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How to make a great recording of any instrument with ease.

Making a great recording need not be difficult. I suggest a quality cardioid microphone and a great all rounder would be the Audio Technica AT4033. It’s a condenser microphone and will require 48 volts phantom power supplied by the mixing console or your sound card microphone preamplifier. (this is very common on mic preamps).

Ok, lets say your instrument is an acoustic guitar. Aim the microphone where the body meets the neck and the golden distance which makes a decent recording of the widest number of instruments is 10 inches (about 25cms). This is normally a good distance a compromise between picking up direct sound from the source relative to the reflections from the room. When you record make certain you are recording at 24 bit resolution and that you peak the recording level at no higher than -14dBFS on the digital input metering. This will create a clean and quiet recording free from distortion. Ask the musician to play as loud as they are likely to do so and use the microphone pre amplifiers gain control to get the record level to -16dBFS. (Note that the musician is likely to play a little louder than the level they gave you when they do a real “take”, it almost always happens). 

When recording ensure there are no red lights appearing on your mixing console channel or microphone preamplifier suggesting clipping or distortion. It is unlikely at the suggested record level but if you do see red lights consider using a pad switch. A pad switch is a button which reduces the level coming from the microphone. It can sometimes be found on the mic itself, as with the AT4033 suggested above or on the mixing console. (normally near the top of the channel). Here are a few instruments which generate high sound pressure levels and which you may need to apply the pad switch to when recording. Snare drum, kick drum, tom tom drum, trumpet, electric guitar cabinets and amplifiers, saxophone, bongo, loud rock/rap style vocals.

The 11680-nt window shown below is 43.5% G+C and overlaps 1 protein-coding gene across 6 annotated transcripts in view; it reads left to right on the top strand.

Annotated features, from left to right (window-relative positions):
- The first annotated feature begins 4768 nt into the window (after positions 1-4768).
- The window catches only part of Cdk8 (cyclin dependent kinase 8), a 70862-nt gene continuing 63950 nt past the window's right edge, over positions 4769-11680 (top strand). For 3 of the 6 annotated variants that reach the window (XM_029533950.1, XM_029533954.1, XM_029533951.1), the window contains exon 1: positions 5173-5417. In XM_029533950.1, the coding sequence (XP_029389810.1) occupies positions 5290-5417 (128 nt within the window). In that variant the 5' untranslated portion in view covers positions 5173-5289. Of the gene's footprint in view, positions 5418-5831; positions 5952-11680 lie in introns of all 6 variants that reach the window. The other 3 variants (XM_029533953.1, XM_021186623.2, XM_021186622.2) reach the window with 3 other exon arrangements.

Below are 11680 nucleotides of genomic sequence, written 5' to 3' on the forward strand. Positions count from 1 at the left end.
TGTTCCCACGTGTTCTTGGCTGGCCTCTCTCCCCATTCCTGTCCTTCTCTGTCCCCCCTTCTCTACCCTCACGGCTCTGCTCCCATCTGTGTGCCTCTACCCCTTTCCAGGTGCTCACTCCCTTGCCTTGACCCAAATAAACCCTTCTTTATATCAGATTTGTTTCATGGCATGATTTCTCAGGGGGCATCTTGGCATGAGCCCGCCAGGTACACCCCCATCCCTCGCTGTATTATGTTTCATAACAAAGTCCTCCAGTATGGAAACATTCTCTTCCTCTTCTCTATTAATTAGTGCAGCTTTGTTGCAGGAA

Vocals need a few extra words of advice, when recording a vocal ensure you have a high quality pop shield 5-8cms /2-4 inches from the front of the microphone. In addition, for a vocal performance the working distance of the vocalist from the microphone may be a little closer than 10 inches. When recording multiple instruments playing together feel free to move the mics a little closer in or more distant from their sources to achieve the sound you require. Closer means more direct sound from the instrument and less spill from the other players and room acoustic. (possibly at the expense of a less natural tonality) More distant microphone technique means a more natural sound with more spill and acoustic being recorded.Happy recording.

Barry Gardner is the Chief mastering engineer at SafeandSound online mastering.

The studio offers free, no obligation audio mastering previews.

Reader Comments (1)

A great recording doesn't always need expensive gear either and I'm glad this article talks about less expensive gear. Gearslutz forum has plenty of audiophiles that can't tell the difference in cheap and expensive. Usually if you have good musical equipment and know how to use the recording gear properly everything else is a piece of cake. Of course, it *is* a lot easier with the better equipment.

How about this: $29 vs $2275 on a preamp:

And still people could argue about it. That's remarkable.

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